Contrary to Theresa May’s expectation that she would be able to talk to individual member states, Article 50 is designed to ensure that agreement is reached “de vous, chez vous, mais sans vous” – “about you, in your own home, but without you”, as I wrote before the referendum result.

There is absolutely no reason for a departing nation to use Article 50 before agreement has largely been reached. A full member of the European Union obviously has more leverage than one that is two years away from falling out without a deal. There is no reason to trigger Article 50 until you’re good and ready, and the United Kingdom’s negotiating team is clearly very far from either being “good” or “ready”.

As Dominic Cummings, formerly of Vote Leave, said during the campaign: “No one in their right mind would begin a legally defined two-year maximum period to conduct negotiations before they actually knew, roughly speaking, what the process was going to yield…that would be like putting a gun in your mouth and pulling the trigger.”

If we were going to trigger Article 50, we shouldn’t have triggered it when we did

As I wrote before Theresa May triggered Article 50 in March, 2017 is very probably the worst year you could pick to start leaving the European Union. Elections across member states meant the bloc was in a state of flux, and those elections were always going to eat into the time. 

May has got lucky in that the French elections didn’t result in a tricky “co-habitation” between a president of one party and a legislature dominated by another, as Emmanuel Macron won the presidency and a majority for his new party, République en Marche.

It also looks likely that Angela Merkel will clearly win the German elections, meaning that there won’t be a prolonged absence of the German government after the vote in September.

But if the British government was determined to put the gun in its own mouth and pull the trigger, it should have waited until after the German elections to do so.

The government should have made a unilateral offer on the rights of EU citizens living in the United Kingdom right away

The rights of the three million people from the European Union in the United Kingdom were a political sweet spot for Britain. We don’t have the ability to enforce a cut-off date until we leave the European Union, it wouldn’t be right to uproot three million people who have made their lives here, there is no political will to do so – more than 80 per cent of the public and a majority of MPs of all parties want to guarantee the rights of EU citizens – and as a result there is no plausible leverage to be had by suggesting we wouldn’t protect their rights.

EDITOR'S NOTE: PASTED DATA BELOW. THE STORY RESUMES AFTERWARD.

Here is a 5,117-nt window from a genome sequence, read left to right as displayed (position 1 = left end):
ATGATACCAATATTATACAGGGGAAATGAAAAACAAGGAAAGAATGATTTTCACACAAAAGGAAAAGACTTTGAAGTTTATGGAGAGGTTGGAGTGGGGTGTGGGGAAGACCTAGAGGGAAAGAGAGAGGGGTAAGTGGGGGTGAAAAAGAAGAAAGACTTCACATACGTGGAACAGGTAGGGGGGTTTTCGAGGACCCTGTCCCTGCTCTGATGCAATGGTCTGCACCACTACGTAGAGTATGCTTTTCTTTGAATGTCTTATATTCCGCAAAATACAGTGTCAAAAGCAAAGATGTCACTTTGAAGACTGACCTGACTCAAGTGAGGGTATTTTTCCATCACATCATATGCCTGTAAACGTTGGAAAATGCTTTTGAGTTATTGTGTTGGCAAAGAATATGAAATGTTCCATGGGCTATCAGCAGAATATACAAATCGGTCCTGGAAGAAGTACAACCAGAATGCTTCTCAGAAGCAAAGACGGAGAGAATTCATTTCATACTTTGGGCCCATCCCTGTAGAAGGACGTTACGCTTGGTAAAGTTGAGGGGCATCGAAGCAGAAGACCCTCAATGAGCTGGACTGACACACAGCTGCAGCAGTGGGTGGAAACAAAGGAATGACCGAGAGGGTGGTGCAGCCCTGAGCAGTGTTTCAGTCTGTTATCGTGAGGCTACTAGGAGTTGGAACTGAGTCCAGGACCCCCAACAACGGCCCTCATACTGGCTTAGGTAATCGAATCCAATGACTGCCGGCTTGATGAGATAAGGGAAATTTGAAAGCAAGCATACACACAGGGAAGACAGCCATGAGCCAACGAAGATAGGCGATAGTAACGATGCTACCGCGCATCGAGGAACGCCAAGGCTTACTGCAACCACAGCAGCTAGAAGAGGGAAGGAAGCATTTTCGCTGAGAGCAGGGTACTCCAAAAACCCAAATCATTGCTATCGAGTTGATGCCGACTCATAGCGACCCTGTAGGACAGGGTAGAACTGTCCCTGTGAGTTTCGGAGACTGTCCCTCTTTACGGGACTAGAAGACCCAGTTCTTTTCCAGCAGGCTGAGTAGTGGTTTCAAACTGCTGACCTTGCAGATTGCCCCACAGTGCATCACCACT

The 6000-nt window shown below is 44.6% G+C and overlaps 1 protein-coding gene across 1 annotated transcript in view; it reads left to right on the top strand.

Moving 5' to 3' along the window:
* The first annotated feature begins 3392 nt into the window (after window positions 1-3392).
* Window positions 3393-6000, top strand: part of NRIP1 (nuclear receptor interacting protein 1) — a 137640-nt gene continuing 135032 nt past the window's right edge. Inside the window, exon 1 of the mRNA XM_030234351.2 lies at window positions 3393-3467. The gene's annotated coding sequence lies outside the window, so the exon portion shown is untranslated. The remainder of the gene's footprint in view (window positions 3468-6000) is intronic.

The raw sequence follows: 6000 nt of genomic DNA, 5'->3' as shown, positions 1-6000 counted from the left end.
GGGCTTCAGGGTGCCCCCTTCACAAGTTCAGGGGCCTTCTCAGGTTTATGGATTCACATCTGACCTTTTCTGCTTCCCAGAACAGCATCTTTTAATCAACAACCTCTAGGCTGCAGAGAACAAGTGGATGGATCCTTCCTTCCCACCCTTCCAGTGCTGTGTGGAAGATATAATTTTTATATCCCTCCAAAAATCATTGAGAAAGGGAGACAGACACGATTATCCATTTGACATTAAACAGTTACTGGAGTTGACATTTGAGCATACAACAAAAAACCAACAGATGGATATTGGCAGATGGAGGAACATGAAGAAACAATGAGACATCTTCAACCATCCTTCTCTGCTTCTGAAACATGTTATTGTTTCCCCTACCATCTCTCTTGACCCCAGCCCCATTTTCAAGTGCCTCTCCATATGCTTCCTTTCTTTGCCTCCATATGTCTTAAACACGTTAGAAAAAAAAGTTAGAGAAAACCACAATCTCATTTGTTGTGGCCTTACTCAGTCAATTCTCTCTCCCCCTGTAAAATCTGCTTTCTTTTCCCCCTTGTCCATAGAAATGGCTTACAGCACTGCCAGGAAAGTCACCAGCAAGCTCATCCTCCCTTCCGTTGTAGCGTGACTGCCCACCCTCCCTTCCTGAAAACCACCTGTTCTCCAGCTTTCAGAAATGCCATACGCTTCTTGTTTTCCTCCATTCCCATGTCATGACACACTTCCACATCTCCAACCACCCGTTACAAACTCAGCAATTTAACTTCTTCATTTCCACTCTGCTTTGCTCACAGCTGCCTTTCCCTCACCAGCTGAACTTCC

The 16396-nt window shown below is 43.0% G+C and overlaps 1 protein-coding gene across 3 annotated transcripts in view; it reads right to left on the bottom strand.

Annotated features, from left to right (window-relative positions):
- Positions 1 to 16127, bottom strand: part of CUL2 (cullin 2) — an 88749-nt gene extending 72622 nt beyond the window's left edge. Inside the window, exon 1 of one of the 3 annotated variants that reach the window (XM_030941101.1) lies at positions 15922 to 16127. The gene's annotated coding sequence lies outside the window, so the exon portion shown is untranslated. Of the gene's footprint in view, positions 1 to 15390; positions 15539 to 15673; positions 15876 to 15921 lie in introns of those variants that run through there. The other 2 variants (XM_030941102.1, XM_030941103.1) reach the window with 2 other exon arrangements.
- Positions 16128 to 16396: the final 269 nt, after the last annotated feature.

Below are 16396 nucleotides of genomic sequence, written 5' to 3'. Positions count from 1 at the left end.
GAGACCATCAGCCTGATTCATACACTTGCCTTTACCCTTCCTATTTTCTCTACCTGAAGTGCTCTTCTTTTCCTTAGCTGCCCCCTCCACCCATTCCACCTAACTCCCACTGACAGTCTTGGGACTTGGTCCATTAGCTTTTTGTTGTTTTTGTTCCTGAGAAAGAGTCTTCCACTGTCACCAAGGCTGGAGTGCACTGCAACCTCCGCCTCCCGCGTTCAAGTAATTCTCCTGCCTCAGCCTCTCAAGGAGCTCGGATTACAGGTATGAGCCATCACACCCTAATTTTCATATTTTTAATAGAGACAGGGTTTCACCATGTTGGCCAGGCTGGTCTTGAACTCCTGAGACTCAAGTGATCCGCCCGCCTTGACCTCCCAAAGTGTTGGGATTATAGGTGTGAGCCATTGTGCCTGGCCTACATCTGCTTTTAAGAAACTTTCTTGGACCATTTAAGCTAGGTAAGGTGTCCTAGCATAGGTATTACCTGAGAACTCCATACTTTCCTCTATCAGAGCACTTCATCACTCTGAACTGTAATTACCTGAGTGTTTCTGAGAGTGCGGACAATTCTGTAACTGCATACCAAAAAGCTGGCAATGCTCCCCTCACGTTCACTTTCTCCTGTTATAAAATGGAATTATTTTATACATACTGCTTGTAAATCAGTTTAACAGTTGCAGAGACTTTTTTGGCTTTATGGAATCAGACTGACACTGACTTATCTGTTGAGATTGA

If May had, the day she became PM, made a unilateral guarantee and brought forward legislation guaranteeing these rights, it would have bought Britain considerable goodwill – as opposed to the exercise of fictional leverage.

Although Britain’s refusal to accept the EU’s proposal on mutually shared rights has worried many EU citizens, the reality is that, because British public opinion – and the mood among MPs – is so sharply in favour of their right to remain, no one buys that the government won’t do it. So it doesn’t buy any leverage – while an early guarantee in July of last year would have bought Britain credit.

But at least the government hasn’t behaved foolishly about money

Despite the pressure on wages caused by the fall in the value of the pound and the slowdown in growth, the United Kingdom is still a large and growing economy that is perfectly well-placed to buy the access it needs to the single market, provided that it doesn’t throw its toys out of the pram over paying for its pre-agreed liabilities, and continuing to pay for the parts of EU membership Britain wants to retain, such as cross-border policing activity and research.

So there’s that at least.

Stephen Bush is special correspondent at the New Statesman. His daily briefing, Morning Call, provides a quick and essential guide to domestic and global politics.